Prof. Shantanu Chakrabartty: Yes, its all about controlling the flow of electrons. We initially program about 50 million electrons on a floating-island. Then by exploiting Fowler-Nordheim (FN) quantum tunneling we control the rate at which the electrons leak out from this island. In this case the electron leakage rates are in the range from a few electrons per second to 1 electron per minute. The interesting concept in this work is how the physics of FN tunneling ensures that two devices can be matched even if the electrons are leaking out at such a slow rate.
Tech Briefs: I want to focus on this small initial energy input — what’s required to pull the apple off the tree, so to speak? What is that “small initial energy input?” Where is it coming from, and how much is required?
Prof. Shantanu Chakrabartty: The initial energy is required to deposit the electrons on the floating-island. This can be done during manufacturing or initialization. For one device we are talking about an initial energy of only 10 picoJoules. Note that this energy is equivalent to the energy that needs to be dissipated to write one bit many memories. Once this initial number of electrons are deposited, the physics of quantum tunneling takes over and the device does not need extra energy to operate. All the energy for sensing comes from the transducer – like a glucose sensor or a piezoelectric sensor.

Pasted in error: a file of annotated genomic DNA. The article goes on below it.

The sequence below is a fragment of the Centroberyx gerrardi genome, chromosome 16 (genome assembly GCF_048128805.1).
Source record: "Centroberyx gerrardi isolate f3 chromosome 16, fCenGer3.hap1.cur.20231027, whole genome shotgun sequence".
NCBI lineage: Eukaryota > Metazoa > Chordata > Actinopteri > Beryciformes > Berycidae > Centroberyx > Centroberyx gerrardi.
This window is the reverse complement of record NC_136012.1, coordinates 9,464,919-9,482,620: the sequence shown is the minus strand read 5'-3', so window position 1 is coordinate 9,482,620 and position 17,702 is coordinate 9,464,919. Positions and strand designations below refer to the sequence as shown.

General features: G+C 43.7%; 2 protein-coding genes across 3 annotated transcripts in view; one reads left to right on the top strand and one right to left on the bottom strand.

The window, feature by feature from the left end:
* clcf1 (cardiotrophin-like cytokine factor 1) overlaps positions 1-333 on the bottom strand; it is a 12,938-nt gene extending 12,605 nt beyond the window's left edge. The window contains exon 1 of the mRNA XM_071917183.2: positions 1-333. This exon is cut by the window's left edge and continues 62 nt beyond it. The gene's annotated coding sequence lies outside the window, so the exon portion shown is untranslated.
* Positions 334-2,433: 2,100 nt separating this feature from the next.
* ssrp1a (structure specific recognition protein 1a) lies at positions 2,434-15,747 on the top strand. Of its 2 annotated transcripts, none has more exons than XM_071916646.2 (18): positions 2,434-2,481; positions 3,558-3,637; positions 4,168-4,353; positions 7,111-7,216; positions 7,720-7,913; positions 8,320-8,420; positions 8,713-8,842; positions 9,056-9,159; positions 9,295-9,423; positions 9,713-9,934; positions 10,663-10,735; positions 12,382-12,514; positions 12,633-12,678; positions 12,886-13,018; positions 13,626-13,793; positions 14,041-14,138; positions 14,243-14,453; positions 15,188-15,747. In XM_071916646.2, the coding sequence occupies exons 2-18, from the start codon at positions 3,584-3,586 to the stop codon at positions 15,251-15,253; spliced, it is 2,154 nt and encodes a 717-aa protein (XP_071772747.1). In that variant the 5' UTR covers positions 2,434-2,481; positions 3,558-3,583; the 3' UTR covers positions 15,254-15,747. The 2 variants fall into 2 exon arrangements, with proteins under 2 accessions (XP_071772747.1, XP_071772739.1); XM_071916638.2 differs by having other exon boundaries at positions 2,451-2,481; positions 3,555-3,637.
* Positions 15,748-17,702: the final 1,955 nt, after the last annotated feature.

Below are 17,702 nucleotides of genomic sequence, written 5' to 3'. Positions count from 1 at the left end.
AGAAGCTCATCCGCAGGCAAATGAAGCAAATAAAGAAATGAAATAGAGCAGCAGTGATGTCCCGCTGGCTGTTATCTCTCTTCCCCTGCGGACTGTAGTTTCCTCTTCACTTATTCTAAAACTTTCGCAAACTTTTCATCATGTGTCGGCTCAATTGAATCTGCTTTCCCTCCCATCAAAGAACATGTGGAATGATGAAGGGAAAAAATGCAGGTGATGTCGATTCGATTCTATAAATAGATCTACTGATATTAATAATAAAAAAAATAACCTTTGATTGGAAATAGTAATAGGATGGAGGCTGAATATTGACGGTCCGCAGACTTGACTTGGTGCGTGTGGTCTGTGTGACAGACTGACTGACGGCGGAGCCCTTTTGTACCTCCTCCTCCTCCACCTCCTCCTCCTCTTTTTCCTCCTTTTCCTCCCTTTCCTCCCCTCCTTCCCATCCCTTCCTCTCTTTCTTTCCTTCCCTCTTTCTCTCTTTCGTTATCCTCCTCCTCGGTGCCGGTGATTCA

Tech Briefs: What are the biggest challenges in controlling that energy so that it effectively powers the sensor?
Prof. Shantanu Chakrabartty: The initial powering of the device is not a problem since once we are able to deposit the electrons, the device self-calibrates itself. The biggest challenge is in regards to sensing – that our device can pick up everything if that source can couple energy into our device. So sensitivity comes at a price but that is why we are using a differential architecture to compensate for environmental artifacts. The other challenge is the readout of the device – with only a few electrons tunneling across the barrier, the change in voltage that needs to be read out is in the order of microvolts.
Tech Briefs: What is the most exciting application, or applications, that you envision with this self-powered sensor?
Prof. Shantanu Chakrabartty: This is a platform technology so can be applied to broad range of sensing applications. However, at the power/energy levels we are reporting, a biological cell can now self-power our sensing device.
We have been trying to use these sensors to record neural activity in the brain of an organism, where the electrical activity inside the brain powers the device. That was the focus of the National Institute of Health research grant that originally funded this project.
So, in that regard, this device acts like a USB memory stick that gets plugged into the brain, which also acts as the source of power. We can have multiple copies of these devices (in fact, we can integrate a millions of them on a single chip) that sense and store the neural activity. The challenge that we have been trying to address is how to reconstruct the events after the chip has been retrieved and the stored information is measured.
What do you think? Share your questions and comments below.